Survive a Sailing Emergency
Every summer, Category 3 hurricanes along the East Coast inspire anxiety among sailors. In describing how to survive a sailing emergency, these are ranked not by worst-case at the top because all of them are bad scenarios.
Instead, they are ranked by degree of likelihood-to-happen, with the top categories representing the least likely and the bottom categories more likely. Each item is followed by a suggestion. In all cases, crew should be familiar with how to use Marine radio Channel 15 to hail help by announcing “Mayday! Mayday! Mayday!” (See video below.)
This isn’t the worst thing that could happen, only the most remote. Typically a lightning strike hits the top of the mast when you’re out in open water with nothing higher to attract the zap. While the accompanying thunder can make a big noise, the strike itself goes into the salon of the boat where it fries the electronics. This will not impair your ability to return to port.
How to survive: Make sure the skipper shows you where the fire extinguishers are in case the zapping of the electronics leads to a fire in the cabin. Let’s Go Sail’s experience is that lightning is more likely to strike a docked boat in a marina because of electrical charges that accumulate in the water (from defective shore cords). Here is a video of one of the most recent port strikes, near South Boston MA. It’s enough to make you take up bowling.
It takes a lot to turn a sailboat upside down permanently, since even the worst knockdown will let a keel boat bounce back up. But it can happen on boats with swing keels or pull-out centerboards. Neither keel is heavy enough to keep the boat on, so to speak, an even keel. Most sailboats over 25 feet have a fixed lead keel that will absolutely prevent capsizing. Thousands of pounds below the water line offer excellent ballast that prevents overturning.
How to survive this sailing emergency: If you’re in a sailboat 15-20 feet long that capsizes, stay with the boat and do not attempt to swim to shore. Generally you’re boating in narrowly contained waters and will be seen by someone shortly for rescue. Let’s Go Sail has a keel of 4,000 pounds under a boat that otherwise weighs 5,000 pounds.
This is also known as wind shear, in which a blast of air swoops down on the boat and virtually presses it downward into the water. A microburst is sometimes visible as a waterspout, i.e. a small tornado on the water. If you get caught in one, the force of the wind can shred the sails in seconds.
How to survive this sailing emergency: Avoid getting near waterspouts and motor away from them if possible. Go below into the cabin and wait out the event. Waterspouts are seen rarely on Chesapeake Bay, never on the York River where Let’s Go Sail cruises. If you sense one coming, drop the sails quickly and tie them off.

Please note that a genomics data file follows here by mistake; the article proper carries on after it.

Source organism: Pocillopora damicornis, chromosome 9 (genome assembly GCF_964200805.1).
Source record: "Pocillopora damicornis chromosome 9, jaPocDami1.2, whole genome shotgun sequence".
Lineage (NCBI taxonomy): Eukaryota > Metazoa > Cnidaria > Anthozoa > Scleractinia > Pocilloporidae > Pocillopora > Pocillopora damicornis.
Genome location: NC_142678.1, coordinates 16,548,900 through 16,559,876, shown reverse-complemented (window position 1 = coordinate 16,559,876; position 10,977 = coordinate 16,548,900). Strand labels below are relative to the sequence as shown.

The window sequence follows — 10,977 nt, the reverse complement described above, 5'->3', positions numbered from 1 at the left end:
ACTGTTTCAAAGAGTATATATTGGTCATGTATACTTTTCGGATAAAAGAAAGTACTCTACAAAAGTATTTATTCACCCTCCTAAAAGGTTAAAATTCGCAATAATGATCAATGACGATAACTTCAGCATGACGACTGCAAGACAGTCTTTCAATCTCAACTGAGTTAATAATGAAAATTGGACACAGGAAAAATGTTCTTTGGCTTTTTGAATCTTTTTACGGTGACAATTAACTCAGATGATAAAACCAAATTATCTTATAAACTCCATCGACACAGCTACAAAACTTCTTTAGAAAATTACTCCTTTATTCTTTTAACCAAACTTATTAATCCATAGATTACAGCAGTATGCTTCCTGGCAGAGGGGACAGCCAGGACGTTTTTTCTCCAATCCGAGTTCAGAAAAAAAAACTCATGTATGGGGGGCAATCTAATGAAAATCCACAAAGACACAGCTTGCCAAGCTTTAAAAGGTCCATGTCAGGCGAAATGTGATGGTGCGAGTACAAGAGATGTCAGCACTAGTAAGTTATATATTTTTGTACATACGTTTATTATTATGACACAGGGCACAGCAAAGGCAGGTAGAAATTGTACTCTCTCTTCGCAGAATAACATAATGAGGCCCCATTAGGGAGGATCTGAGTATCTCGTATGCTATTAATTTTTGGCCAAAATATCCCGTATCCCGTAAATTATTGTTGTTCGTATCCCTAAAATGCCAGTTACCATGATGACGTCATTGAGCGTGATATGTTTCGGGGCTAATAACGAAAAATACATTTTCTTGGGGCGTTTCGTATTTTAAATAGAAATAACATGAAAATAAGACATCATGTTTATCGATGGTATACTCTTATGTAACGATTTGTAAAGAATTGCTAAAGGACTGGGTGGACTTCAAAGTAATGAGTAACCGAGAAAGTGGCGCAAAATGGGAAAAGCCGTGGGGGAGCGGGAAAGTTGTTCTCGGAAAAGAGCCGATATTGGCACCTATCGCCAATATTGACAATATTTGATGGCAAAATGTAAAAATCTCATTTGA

Any wind of 32 mph and up is capable of churning up big seas. Large wave troughs of 6-10 feet make it difficult to navigate in any but the biggest sailboat. Look for building seas by watching for an incremental increase in whitecaps.
How to survive this sailing emergency: Ascertain from the captain if the boat can take the beating. If it can, which is likely, and then brace yourself and try to stay low in the boat cockpit to avoid getting knocked around. Let’s Go Sail is good up to 7-foot waves, but they are found in the Chesapeake Bay instead of the York River. In 2019 we got caught in a squall line near R-24 and had to ride it out over a 3-minute span that was pretty harrowing for the unsuspecting family on board. They did fine.
Gale force winds can be accompanied by a deluge of rain. Again, make sure the boat can take it. Close the cabin doors to seal off the salon.
How to survive: You may or may not care to go below. If you’re properly dressed to stay dry, you’ll be fine. Try not to move around much, to avoid slipping on the deck. Hang on to whatever you can find that’s sturdy, including each other.
This usually results from gasoline fumes building up in the bilge of a sailboat over several days. Any electrical charge can set it off. For this reason, all modern sailboats operate today on diesel because it has a much safer burn point and fewer dangerous fumes. Let’s Go Sail has an 18 hp Yanmar diesel.
How to survive: During the safety briefing, be sure to find out where the fire extinguishers are so you can grab one.
An explosion can lead to fire, and fire can also break out from discarded cigarettes and other flammables. Competent captains are zealous about minimizing any clutter or other hazards that could lead to fire. Lightning can also lead to fire, though the video above doesn’t seem to show a lingering blaze.
How to survive this sailing emergency: Resist the temptation to jump overboard. Instead, grab a fire extinguisher and aim for the base of the blaze — not the center or top. Let’s Go Sail has two fire extinguishers strategically deployed inside and outside the cabin for quick action.